Is this content valuable? A quick checklist.

Sonja Jefferson

Focus on the content that’s worth investing in. Here’s a quick checklist to use when planning your content to help you decide whether your ideas are valuable and on track.

Valuable content sweet spot

When you’re in the habit of creating valuable content you’ll find that there are no end of ideas you can come up with. But which ones should you invest time, money and effort in, and which should you reject?

Valuable to your business (in line with the business goals); valuable to your clients/customers (helps them solve their challenges) – that’s the balance you’re looking to strike with your content every time.

Here’s a quick checklist to use when planning your content to help you decide whether your ideas are on track. This ensures you focus on the stuff that’s really worth investing in, and stops your website getting bloated with worthless junk.

Does this content idea have legs?






1. Does this content have a clear business goal? Are we clear why we are creating it?
2. Do our ideal customers crave this content? Does it answer a real question/solve a real challenge for the type of customers we want?
3. Does this content fit with the story we want to tell? Is it in line with our message? Does it further our cause?
4. Is it unique? Different enough from other content we have created? Not repetitive?
  • If the answer is a firm ‘no’ to any of these questions, then park the idea. The content will not be valuable.
  • If your answers are a resounding ‘yes’ then use the further questions below to help you refine the content, to make it as valuable as can be.

Does the idea need tweaking to make it more valuable?






1. Is the content surprisingly useful, human or entertaining? Does it go the extra mile to make the reader think, laugh or teach them something new?
2. Does it strike the right tone? i.e. Does it live up to the ‘Help, don’t sell; talk, don’t yell; show, don’t tell’ mantra?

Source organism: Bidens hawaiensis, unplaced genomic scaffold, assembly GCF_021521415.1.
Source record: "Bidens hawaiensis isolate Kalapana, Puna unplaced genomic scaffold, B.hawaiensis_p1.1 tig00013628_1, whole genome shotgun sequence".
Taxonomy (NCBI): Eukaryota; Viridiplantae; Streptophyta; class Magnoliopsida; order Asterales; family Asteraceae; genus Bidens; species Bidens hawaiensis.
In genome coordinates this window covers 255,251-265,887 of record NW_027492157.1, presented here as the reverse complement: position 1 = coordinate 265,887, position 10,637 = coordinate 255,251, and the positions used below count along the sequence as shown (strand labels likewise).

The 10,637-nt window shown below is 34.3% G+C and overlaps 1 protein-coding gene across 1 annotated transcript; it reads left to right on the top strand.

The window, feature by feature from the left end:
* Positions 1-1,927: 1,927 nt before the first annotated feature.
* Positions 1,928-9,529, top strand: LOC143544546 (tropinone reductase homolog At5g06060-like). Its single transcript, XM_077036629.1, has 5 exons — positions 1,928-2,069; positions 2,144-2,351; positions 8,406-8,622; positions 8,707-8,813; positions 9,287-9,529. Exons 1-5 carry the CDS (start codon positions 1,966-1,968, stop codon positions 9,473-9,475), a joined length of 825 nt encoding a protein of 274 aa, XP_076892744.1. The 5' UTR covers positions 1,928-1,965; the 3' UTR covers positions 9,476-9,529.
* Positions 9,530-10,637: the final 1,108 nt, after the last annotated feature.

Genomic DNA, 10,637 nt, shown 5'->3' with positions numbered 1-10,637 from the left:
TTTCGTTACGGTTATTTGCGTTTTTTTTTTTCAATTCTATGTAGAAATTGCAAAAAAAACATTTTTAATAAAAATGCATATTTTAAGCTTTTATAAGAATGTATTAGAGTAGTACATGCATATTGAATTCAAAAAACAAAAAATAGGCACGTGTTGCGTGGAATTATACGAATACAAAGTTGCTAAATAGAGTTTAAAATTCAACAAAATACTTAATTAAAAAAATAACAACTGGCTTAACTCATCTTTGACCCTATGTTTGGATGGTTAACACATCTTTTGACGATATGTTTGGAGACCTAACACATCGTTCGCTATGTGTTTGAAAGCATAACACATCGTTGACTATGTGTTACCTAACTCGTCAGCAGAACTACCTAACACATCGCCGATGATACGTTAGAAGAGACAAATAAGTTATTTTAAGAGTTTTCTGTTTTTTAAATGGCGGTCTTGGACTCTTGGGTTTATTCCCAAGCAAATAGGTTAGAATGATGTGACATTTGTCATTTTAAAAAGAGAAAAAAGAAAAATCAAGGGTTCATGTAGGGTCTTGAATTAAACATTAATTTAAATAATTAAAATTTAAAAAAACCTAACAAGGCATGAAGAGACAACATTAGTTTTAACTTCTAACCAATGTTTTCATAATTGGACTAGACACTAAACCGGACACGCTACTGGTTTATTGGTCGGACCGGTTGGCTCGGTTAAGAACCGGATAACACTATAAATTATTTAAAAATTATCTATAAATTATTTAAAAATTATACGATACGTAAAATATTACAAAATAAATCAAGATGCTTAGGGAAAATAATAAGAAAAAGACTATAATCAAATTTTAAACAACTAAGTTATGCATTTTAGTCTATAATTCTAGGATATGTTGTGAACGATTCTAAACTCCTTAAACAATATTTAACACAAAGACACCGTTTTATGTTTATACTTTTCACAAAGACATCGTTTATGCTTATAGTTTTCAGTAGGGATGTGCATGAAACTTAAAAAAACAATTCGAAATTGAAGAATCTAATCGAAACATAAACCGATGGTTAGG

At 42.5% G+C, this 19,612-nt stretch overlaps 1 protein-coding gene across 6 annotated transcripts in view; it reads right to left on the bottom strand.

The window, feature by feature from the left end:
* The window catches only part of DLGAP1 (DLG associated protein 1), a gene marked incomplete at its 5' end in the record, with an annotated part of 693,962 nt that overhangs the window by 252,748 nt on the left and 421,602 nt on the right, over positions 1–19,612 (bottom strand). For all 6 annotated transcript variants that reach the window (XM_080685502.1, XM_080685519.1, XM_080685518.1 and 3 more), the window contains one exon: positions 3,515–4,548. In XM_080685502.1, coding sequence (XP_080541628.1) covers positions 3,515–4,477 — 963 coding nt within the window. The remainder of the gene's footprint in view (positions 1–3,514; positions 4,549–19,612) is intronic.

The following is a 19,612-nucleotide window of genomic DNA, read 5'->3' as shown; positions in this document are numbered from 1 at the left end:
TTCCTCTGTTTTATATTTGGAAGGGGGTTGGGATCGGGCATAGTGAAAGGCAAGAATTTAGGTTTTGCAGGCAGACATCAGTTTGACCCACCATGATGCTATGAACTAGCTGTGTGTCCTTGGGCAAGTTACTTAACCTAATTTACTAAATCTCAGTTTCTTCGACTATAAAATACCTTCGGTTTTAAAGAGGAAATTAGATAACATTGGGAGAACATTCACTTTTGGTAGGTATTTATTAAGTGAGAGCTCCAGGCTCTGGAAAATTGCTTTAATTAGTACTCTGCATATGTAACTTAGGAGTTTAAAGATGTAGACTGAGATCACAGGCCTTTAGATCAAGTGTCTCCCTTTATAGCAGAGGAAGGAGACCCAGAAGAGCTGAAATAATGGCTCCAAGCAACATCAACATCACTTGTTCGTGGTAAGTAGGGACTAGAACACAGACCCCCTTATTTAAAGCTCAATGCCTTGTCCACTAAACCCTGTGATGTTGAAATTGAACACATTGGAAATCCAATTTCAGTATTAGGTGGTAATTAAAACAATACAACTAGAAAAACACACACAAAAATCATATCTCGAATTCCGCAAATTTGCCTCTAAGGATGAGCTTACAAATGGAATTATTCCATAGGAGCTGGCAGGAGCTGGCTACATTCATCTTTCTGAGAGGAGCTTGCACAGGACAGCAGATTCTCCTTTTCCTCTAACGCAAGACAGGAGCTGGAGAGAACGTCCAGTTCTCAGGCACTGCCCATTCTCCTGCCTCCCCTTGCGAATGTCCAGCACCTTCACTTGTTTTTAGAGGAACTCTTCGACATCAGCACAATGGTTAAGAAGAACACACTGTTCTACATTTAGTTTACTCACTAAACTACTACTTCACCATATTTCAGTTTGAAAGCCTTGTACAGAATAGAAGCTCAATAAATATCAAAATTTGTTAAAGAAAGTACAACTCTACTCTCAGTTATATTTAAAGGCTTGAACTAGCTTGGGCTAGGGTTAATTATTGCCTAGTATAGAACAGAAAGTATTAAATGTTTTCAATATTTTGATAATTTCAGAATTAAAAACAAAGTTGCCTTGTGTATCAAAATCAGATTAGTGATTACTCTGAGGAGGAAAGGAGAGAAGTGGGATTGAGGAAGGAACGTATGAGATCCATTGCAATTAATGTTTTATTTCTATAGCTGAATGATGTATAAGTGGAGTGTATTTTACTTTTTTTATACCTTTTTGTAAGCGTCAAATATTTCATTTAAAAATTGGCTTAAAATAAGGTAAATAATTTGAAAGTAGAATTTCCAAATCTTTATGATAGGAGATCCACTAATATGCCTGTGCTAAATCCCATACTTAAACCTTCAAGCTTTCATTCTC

3. Is it in the right format – for the audience and for the subject matter?
4. Is it set at the right level for the audience? Not too basic or too complex?
5. Is it focused and concise? Not too specific; not too broad? No longer than needs be?
6. Is it actionable? Does it have a clear next step and call to action?
7. Is it shareable? Visible social share buttons?
8. Is it tagged and labelled correctly? So it gets found on our website and in search?
9. Does the design hit the mark? Does any imagery add value to the piece? Does it fit the brand?
10. Is it easy to read? Is the formatting and layout logical, consistent and clear?
  • If you can answer ‘yes’ to these questions then you’ve done all you can to make sure your content is on track.
  • If the answer is ‘no’ to any of these questions, then we’d recommend some rethinking and editing to get it to make the valuable grade.

Try this checklist out at your next content planning meeting. We hope it helps you to focus on the really valuable stuff this year.

P.S. This checklist is one of the new resources from the second edition of our book. Plenty more tools and resources in the Valuable Content Marketing book. Take a peek!

Other content we think you’ll find useful:


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  1. Sonja,
    Thank you for this post. I found it extremely helpful to have a checklist on creating valuable content. Now I have a better understanding and questions to ask myself on”valuable content” without just asking if I’m writing with heart and passion.

  2. Thanks Selena. Delighted you found it useful. Heart and passion is definitely important so don’t ever lose that. Just keep in mind why you’re creating each piece of content too. Thanks for the comment and the best of luck.



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